The Carl’s Jr Tex Mex Bacon Thickburger Commercial shown on television is a clear example of how women are objectified in advertising. The ad is to promote the idea of the new TexMex thickburger but how you may ask? It includes two models representing Mexico and the other United States. Both women are in tight fitted cheeky bikinis competing over whether the fast food is “Tex” or “Mex” playing volleyball. The idea of the commercial was made to appeal to men in seeking an attraction from the target audience using women in a sexual aesthetic. As both men are watching from the bleachers they are sure enjoying the women compete on who is right. “Should we tell them it’s both?” a man watching the game adds before his friend is quick to answer “eventually”, this bodily language emphasizes that both men already know it’s both Tex and Mex combined but want to watch the women as they are jumping around playing dirty in such bikinis. The ad has created a way to lure men to purchase a specific brand of burger using women’s body. Generally, it’s a win win situation because advertisements affect cultural ideas and what people desire, the influence of individuals is overlooked more than the actual persuading of buying the product. In “Can’t Buy My Love” and Killing Us Softly by Jean Kilbourne she relates society as a passive mirror where advertisements develop an effective pervasive medium of influence because as people consume ads they see they will eventually base it off themselves personally. With ad’s constantly lingering, our mind is presented to subconsciously process the ad and the sexual appearances. Therefore, by showing these attractive women as a highlight, it advertises the objective of women in making you crave this specific burger.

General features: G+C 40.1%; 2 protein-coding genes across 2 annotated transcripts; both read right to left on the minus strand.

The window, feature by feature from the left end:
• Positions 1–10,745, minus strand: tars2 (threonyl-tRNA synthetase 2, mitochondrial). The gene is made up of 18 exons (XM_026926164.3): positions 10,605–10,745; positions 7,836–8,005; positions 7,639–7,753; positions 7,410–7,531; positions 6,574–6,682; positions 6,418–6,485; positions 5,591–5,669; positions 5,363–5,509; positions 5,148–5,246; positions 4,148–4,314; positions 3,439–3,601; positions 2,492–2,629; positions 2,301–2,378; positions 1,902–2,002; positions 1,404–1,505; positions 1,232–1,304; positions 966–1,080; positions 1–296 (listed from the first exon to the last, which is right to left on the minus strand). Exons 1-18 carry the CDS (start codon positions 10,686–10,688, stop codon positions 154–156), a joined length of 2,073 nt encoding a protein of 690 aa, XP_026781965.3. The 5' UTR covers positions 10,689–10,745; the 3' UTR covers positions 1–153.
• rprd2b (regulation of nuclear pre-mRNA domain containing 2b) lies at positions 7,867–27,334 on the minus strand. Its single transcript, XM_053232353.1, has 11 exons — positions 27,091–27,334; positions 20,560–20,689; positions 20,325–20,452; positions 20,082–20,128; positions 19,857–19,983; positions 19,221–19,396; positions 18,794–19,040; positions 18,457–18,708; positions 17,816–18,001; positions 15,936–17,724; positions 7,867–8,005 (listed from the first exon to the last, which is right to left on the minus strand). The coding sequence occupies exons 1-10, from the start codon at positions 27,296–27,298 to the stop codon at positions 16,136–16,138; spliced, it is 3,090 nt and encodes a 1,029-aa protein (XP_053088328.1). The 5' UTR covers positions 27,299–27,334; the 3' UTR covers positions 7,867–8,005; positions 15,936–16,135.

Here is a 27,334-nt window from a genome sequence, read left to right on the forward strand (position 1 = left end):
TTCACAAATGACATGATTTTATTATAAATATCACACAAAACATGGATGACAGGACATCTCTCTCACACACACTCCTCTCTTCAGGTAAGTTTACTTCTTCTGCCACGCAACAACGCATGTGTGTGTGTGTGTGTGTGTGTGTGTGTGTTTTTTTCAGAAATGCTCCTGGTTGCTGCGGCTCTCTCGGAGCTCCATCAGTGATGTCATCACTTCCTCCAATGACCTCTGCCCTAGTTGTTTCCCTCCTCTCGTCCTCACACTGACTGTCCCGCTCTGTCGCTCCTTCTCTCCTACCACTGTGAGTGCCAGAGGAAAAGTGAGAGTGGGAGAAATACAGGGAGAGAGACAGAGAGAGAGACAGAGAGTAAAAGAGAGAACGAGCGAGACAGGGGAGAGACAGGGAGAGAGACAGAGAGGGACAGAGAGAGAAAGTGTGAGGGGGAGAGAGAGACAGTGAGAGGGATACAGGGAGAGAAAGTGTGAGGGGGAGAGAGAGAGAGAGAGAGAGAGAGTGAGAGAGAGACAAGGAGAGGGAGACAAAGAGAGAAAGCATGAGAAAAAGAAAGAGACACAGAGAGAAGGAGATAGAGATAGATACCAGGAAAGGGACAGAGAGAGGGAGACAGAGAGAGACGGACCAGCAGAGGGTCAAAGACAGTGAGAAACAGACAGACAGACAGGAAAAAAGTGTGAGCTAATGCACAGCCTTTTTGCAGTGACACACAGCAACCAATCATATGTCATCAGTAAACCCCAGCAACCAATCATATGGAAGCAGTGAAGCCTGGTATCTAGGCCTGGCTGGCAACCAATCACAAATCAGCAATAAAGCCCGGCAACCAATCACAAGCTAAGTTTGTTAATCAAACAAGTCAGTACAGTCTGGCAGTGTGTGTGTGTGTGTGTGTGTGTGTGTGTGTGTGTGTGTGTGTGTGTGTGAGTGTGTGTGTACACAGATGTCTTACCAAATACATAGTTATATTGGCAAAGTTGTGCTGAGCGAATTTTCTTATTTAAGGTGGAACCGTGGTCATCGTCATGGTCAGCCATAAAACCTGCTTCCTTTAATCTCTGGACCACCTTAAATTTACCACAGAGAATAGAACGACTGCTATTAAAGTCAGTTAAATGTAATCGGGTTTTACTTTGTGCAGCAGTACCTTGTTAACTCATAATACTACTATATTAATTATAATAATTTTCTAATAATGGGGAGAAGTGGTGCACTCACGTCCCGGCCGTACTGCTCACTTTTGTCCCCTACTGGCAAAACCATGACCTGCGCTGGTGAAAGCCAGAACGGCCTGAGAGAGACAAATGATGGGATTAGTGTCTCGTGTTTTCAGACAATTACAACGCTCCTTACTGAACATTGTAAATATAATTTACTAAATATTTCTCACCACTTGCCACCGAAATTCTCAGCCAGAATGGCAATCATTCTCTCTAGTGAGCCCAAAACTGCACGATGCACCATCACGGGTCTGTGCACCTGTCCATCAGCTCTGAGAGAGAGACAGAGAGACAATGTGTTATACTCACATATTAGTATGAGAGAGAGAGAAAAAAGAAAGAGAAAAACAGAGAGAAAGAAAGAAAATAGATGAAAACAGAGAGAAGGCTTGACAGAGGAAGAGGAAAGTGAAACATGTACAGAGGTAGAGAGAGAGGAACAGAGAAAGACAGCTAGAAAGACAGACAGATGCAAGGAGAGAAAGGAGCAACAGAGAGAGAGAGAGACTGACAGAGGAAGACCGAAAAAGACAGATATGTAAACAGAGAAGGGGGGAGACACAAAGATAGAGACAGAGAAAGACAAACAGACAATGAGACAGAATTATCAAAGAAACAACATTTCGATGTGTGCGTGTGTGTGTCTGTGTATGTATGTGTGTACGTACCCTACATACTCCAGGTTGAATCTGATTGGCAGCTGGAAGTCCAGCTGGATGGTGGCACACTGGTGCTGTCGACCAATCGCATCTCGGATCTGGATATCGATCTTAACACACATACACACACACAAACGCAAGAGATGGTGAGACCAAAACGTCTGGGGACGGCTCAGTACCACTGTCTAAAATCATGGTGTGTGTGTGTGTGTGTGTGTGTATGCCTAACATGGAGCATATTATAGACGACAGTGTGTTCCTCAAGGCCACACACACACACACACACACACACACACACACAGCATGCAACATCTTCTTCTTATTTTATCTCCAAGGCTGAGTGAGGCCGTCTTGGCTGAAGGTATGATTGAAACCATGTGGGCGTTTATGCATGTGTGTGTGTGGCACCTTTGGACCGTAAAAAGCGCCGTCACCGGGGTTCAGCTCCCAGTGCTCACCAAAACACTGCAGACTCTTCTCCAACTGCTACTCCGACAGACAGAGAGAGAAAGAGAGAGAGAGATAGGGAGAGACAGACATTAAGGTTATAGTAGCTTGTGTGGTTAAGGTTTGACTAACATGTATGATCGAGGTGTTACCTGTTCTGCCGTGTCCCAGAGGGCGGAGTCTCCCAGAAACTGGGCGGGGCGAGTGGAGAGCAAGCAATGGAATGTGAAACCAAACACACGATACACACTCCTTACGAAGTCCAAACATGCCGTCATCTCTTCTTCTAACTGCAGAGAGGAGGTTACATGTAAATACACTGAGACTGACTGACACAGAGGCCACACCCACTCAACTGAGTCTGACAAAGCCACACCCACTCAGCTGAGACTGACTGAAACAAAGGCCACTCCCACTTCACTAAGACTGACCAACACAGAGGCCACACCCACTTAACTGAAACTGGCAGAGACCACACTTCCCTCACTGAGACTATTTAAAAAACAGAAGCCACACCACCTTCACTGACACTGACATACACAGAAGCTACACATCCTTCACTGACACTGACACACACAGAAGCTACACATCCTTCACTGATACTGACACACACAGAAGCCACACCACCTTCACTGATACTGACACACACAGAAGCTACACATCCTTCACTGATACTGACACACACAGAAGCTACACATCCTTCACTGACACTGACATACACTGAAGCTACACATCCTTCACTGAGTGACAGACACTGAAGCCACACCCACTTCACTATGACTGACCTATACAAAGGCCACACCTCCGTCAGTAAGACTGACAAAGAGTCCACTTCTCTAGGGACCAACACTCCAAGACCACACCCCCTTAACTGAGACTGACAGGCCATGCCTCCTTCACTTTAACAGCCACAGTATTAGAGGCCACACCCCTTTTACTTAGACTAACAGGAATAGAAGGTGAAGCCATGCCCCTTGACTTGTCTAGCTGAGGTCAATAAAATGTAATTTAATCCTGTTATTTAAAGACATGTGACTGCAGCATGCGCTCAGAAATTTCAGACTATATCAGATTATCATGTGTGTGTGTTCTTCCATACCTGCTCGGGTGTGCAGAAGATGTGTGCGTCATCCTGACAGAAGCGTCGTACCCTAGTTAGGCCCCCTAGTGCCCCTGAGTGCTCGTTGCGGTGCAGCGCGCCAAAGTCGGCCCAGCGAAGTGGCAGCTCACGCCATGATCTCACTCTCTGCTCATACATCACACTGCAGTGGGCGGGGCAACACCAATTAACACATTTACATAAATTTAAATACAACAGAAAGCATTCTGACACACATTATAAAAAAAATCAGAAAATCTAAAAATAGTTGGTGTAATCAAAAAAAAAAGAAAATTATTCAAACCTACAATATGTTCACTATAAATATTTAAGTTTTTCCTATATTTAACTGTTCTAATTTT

The Tiger Beer advertisement shown in the appendix is a clear example of the objectification of women in advertising. The Tiger Beer advert was made to appeal to men from the age of 20 to 60. The advert seeks to get a cheap laugh from the target audience with the image of the woman in a sexual pose and the picture of the beer. The ad promotes the idea that beer is the most
Since the emergence of advertising in American culture one thing that has remained constant is the visible truth that men and women are portrayed differently. In consideration to the evolution of man kind gender roles have evolved immensely throughout time, although advertisements have not kept up with this process of evolution. Companies to this day use their tactics and skills to reach out to specific genders such as pretty fonts with a stylish message, while advertisements towards men portray the character as strong and intimidating. The typical viewer can easily spot the difference in the portrayal of genders. Men are portrayed this way because the viewers look up to these characters, they want to be
One will see a white female with pouting red lips and the very petite body that resembles a thirteen-year-old girl. The extremely artificial women and the heavily photo-shopped pictures in these ad’s create a norm and make those women who look differently, feel insecure of who they are and make them feel as if they are less of a woman, for example they tend to over represent the Caucasian, blonde with bright eyes, white complexion and a petite body. This is an unattainable beauty for most women, which has caused many to develop issues such as eating disorders, depression and the very much talked about these days, anorexia.